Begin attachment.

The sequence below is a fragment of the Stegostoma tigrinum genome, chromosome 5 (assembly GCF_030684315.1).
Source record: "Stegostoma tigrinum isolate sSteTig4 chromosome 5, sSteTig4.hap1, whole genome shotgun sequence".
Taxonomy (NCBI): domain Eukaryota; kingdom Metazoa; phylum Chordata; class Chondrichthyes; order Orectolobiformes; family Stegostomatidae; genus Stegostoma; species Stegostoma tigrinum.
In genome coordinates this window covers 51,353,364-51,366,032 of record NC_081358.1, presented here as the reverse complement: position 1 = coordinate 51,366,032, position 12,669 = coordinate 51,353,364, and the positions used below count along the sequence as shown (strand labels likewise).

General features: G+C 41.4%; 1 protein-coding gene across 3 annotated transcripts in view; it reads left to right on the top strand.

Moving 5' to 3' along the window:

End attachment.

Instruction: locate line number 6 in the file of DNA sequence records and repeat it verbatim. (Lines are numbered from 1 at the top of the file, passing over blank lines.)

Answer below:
Moving 5' to 3' along the window: